What started with 1,000 demonstrators and 100 to 200 largely dismissed occupiers has grown into a movement encompassing thousands, camped out all across the country, as well as abroad. The local group, Occupy Charlotte, has been occupying old City Hall, at 600 E Trade Street, for just over a week.
One often overlooked but telling indicator of a social movement's reach and influence, and thereby its potential staying power and effectiveness, is whether or not it manages to produce any worthwhile protest songs.
If you don't have good music, I don't want to be in your revolution - to borrow an already paraphrased phrase from activist Emma Goldman.
Charlotte hip hop group Eyes of the Elders has stepped up to the challenge, releasing a single titled "Occupy," lending their voices to the movement.
"We purposely used a lot of stock footage, and stuff like that, because we weren't really trying to make the song about us," says emcee Ricky Radar. "We didn't want to have us in the video rapping all the lyrics and stuff like that. We really wanted to use the whole Anonymous theme that we touched on, and make it more about the movement than us, really."
It's a movement that he's been paying close attention to since the beginning.
He reports reading a lot of articles and watching a lot of videos to try to better understand what's happening with this still developing uprising.
It's also a movement that he happens to feel is long overdue.
"It's the first time for people of our generation - that I've seen - to really start to come together and speak out. I think Americans have just been putting up with a lot of bullshit for a long time, but there's never really been a concrete movement that is consistently getting people out everywhere, in cities in the United States and the world, even, to protest.
"I've been hearing a lot of critique here and there about how, you know, this movement has no focus, and blah, blah, blah, but it's all propaganda and it's all bullshit. People are trying to discredit a movement that is in its infancy. It's just starting like right now, and I just see it getting bigger and bigger. Right now, people in the occupy movement don't have to make demands. They're not trying to make demands, they're just trying to say that 'we're here, and there's a lot of us, and things have been going wrong for a long time,' and people are getting fucked, man. And they're starting to see every day, in their daily life, that the price of commodities and the basics that we need for survival continue to go up, and it's getting to a point where it's going to be a tipping point. I'm just excited to see so many people come together and voice their opinion on the subject."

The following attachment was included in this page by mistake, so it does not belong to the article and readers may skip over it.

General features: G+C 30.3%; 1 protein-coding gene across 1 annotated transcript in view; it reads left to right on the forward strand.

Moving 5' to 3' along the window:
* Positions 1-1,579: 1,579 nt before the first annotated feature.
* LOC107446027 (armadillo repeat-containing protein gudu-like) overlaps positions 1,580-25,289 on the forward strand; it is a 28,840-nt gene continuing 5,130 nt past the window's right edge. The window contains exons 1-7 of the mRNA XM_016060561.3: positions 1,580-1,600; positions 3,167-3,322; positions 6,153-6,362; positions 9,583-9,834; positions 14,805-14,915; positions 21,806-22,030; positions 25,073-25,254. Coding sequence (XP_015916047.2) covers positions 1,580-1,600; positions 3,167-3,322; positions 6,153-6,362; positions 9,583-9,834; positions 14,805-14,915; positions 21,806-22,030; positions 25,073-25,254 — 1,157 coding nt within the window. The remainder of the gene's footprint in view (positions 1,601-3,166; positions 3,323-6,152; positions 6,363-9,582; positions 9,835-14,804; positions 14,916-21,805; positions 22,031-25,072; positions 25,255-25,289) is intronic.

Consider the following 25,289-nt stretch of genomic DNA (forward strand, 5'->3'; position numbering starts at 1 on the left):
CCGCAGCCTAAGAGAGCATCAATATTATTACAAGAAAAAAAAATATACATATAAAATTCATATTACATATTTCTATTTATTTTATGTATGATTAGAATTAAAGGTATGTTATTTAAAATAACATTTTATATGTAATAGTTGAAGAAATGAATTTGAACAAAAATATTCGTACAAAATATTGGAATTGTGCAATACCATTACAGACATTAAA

While he hasn't gotten a chance to go to one of the Occupy Charlotte general assemblies, he did get the chance to go down and hang out with some of the occupiers, as well as donate some tarps, food and water.
He says the band as a whole is interested in what is going on with the Occupy movement in general, and the Occupy Charlotte group in particular, and that they are looking for ways to help out in the future if something presents itself.
As for now, the band is busy working on new material. They have also just signed with a new booking agency and plan to get back to their usual busy touring schedule. For now, their next local show is on Dec. 2, at the Neighborhood Theater.
Check out the "Occupy" video below. The single will be available for download through iTunes sometime later this week.
The bands were good and did their part of making a good show. I was…